Happy Day: The Oceanic Bridge Opens
Officials and residents gathered for the opening ceremony on the bridge
It was a beautiful day for a bridge re-opening.
After seven months of repair work and a gathering, replete with speeches and ribbon cutting, the historic Oceanic Bridge did something this morning it hasn’t done all those months — it opened, to many smiles, sighs of relief and gasps of amazement at the sight so close up.
Officials, dignitaries and residents of both Rumson and Middletown stood right at the foot of the revamped 98-foot moveable portion as horns sounded and each side of the freshly painted green drawbridge rose, marking the official opening of the span to traffic.
“Wow,” Rumson Mayor John Ekdahl said. “After all these years, this is the first time I’ve ever seen it open so close-up. This is a first for me. And, I also got to go into the gatekeeper’s quarters. I’d never been in that either.”
The re-opening of the bridge signaled a happy day for many. Ekdahl said it was a relief to see it open, as inconvenienced shoppers and commuters were frequenting Rumson and Fair Haven businesses less often, causing what he said was about a 30 percent drop in business for the towns, especially Rumson. At first, he said, business owners were seeing only about a 10 percent drop.
“It was nice, peaceful and very quiet for a little while there,” Ekdahl joked as he addressed the group gathered for the re-opening. “I didn’t have to wait in line at Brennan’s for a sandwich. But, honestly, for the past couple of months, it has really been very hard on businesses.”
The bridge closing, since October, had also become a worn inconvenience for ferry commuters, the mayor said, as they could no longer cut across the bridge and over to Highlands or Middletown (for the SeaStreak or Belford services), which only took a few minutes. Instead they had to travel around and through Sea Bright, adding several more minutes to their morning drive.
Middletown Mayor Tony Fiore experienced a first as well, as he told everyone he, for the first time, walked the bridge, unintentionally, from the Middletown side. “I missed the memo on that,” he said, as everyone else gathered from the Rumson side. “I got there and they told me I was on the wrong side. So, I just parked the car and walked it. It was nice, though, to experience firsthand what people who use this bridge for recreational purposes experience. I know it’s safe, because I just crossed it on foot.”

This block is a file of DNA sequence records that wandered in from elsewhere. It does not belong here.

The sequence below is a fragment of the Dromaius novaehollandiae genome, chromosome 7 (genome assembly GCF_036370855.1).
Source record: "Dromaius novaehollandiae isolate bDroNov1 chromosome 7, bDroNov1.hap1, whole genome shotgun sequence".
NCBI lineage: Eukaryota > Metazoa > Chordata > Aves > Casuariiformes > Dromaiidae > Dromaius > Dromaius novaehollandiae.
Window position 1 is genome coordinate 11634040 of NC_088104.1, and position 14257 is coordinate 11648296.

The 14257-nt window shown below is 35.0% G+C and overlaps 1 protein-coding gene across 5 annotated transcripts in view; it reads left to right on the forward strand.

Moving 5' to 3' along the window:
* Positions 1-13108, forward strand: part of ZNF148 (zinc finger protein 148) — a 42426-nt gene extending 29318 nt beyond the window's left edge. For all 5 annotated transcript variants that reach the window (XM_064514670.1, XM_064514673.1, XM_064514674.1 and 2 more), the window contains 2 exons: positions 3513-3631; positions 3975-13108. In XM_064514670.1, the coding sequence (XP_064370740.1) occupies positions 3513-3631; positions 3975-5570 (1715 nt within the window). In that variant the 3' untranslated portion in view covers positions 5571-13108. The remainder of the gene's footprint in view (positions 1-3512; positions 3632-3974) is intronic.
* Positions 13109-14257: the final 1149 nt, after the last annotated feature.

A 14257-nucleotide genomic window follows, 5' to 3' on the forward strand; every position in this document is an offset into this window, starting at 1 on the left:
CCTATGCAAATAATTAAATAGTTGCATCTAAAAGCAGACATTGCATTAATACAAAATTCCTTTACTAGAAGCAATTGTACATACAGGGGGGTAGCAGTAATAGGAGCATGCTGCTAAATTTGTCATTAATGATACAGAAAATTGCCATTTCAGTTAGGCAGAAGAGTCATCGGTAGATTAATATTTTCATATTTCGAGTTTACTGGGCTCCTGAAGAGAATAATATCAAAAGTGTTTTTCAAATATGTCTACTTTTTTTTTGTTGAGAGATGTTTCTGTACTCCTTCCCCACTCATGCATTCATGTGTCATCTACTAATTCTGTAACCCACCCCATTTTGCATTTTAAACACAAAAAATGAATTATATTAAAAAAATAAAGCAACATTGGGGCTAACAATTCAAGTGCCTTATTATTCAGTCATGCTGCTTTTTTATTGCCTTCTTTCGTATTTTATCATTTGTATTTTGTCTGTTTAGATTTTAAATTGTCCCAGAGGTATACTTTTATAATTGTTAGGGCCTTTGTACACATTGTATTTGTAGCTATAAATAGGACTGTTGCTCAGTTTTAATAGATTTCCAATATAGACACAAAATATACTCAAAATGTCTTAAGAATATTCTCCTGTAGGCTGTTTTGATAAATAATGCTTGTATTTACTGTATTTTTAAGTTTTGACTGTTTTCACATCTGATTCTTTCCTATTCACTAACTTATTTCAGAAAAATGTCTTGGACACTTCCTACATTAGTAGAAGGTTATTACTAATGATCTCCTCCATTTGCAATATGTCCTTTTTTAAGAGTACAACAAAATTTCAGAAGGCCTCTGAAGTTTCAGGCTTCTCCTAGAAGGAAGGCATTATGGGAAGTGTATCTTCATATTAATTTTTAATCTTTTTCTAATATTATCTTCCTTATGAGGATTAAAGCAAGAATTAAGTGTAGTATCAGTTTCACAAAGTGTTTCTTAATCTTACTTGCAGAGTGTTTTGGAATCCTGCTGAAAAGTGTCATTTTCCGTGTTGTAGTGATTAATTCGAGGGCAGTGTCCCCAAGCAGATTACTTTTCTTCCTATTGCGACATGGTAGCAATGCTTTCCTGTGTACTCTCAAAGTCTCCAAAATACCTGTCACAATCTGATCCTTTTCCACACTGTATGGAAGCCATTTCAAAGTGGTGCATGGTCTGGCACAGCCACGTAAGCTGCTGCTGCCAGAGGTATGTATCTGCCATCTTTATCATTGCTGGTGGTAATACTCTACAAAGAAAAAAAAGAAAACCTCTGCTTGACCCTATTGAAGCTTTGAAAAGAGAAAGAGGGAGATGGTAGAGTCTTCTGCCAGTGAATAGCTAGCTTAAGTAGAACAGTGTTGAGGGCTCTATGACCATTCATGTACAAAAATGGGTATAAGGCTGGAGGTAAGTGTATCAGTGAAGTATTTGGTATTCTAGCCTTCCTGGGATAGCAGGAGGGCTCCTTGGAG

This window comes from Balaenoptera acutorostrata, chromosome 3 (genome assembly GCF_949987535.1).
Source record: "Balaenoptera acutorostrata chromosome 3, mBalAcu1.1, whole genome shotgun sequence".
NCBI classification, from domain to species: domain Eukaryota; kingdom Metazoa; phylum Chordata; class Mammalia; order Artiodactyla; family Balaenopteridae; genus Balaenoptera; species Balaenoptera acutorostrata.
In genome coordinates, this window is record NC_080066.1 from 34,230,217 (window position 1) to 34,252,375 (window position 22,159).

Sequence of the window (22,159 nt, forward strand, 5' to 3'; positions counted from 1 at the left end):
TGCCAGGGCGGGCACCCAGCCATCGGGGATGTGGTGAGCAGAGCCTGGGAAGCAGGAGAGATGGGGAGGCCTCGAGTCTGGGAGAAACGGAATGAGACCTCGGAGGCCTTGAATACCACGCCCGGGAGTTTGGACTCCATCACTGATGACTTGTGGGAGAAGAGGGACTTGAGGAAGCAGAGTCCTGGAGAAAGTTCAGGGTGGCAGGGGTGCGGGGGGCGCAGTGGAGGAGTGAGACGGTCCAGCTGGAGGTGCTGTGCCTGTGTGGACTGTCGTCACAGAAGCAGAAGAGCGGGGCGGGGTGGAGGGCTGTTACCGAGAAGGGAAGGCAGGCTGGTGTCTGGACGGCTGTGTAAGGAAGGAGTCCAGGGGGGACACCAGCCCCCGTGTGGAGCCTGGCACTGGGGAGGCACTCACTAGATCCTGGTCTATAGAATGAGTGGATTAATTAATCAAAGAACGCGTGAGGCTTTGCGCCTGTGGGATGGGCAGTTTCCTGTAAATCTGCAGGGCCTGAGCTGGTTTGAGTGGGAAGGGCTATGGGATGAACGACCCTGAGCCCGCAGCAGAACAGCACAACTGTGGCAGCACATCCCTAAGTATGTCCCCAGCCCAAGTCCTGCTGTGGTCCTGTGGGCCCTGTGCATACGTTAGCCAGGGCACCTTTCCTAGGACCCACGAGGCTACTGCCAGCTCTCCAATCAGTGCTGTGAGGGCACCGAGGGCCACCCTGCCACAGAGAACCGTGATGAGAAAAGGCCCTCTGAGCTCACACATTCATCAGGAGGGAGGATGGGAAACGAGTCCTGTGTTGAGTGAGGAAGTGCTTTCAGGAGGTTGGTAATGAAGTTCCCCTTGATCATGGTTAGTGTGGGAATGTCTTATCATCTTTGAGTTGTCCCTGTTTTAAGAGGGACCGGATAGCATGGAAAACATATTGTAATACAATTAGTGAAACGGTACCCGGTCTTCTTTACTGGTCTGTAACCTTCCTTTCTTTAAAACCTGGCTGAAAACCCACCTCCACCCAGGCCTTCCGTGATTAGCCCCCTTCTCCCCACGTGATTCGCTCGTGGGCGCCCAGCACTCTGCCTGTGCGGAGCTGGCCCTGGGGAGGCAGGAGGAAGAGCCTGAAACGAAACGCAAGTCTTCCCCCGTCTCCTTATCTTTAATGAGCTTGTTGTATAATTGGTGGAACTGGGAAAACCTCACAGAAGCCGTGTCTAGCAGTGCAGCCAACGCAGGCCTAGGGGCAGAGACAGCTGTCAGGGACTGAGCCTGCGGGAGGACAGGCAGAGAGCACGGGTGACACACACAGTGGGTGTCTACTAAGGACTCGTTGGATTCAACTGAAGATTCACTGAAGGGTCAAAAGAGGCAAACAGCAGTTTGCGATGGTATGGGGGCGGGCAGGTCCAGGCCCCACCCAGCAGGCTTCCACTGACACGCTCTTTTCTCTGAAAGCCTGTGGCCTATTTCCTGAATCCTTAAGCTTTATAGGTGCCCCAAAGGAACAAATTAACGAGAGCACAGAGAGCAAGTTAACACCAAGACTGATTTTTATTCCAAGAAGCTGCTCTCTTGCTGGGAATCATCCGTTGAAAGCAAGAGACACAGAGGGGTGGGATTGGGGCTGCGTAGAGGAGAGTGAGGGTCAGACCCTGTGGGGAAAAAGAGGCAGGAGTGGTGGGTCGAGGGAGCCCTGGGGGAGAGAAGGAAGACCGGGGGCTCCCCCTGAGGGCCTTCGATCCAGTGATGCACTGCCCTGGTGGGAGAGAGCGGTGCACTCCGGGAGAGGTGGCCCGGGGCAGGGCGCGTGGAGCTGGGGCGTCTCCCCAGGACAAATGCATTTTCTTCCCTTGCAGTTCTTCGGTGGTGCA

Fiore said that Middletown residents are thrilled at the re-opening, since the bridge closing takes people who are traveling to and from, especially, the Navesink, Locust and Bayshore sections of Middletown to their destinations in less than 10 minutes. In the case of Navesink and Locust, from the Rumson side, it takes probably one or two minutes.
Both mayors added that they were happy all negative, unfounded rumors, misleading people to believe the bridge wasn't opening until anywhere from after the summer was over until a year or so, were put to rest today. Both were frequently stopped on the street and/or called by anxious residents who wanted answers they couldn't give them.
In Fiore's speech, he commented that the bridge re-opening in record time and under budget marked a “very proud day, not just for us (Middletown people), but for the entire region.”
The bridge revamp was slated to cost an estimated $8 million and ended up coming in at $3.5 million with a construction phase being reduced from 18 to seven months, Freeholder Tom Arnone said.
More than 7,500 pounds of rust was removed from the north leaf of the bridge, east of the bascule (moveable) span, he added. That’s the weight of a small SUV, Arnone said. In addition to the corrosion removal, the catwalks were repaired, as were stringers, the grid deck and mechanical and electrical systems. The bridge is now posted to handle 15 tons of weight crossing it, Monmouth County Engineer Joseph Ettore said. Before the repairs, it could only handle 3 tons. “School and emergency vehicles can now cross it,” he said.
The repairs will last 20 to 30 years, Ettore added.
The goal, he added, is to accelerate decisions on alternatives analysis by September so that the design analysis can be completed by December (or the end of the year). After that, Ettore said, the final design phase should take about two years and construction about three, for a total of five. However, he was careful to say it could take up to 10 years. Nonetheless, he added, with the completed bascule span repairs, the bridge will be secure for those estimated 20 to 30 years.
The general consensus from both Rumson and Middletown is that people overwhelmingly favor a permanent replacement that is consistent with the same style as the 1940s art deco original, keeping the drawbridge component.
Freeholder Director John Curley said that the county is committed to honoring that request and “protecting the beauty of this region. Monmouth County will remain THE place to live.”
Officials joked that activist and Fair Havenite Todd Thompson — who has rallied troops in a grassroots group Friends of the Oceanic Bridge to maintain the historical integrity of the drawbridge in its revamp and ultimate replacement — probably slept on the bridge in a sleeping bag in anticipation of the opening of “the largest moveable bridge in Monmouth County,” as Arnone said.
“It’s a happy day!” state Senator Joseph Kyrillos said.
* Stay tuned! Patch will soon feature a video on the event. In the meantime check out the photos above. Just click on them and flip through.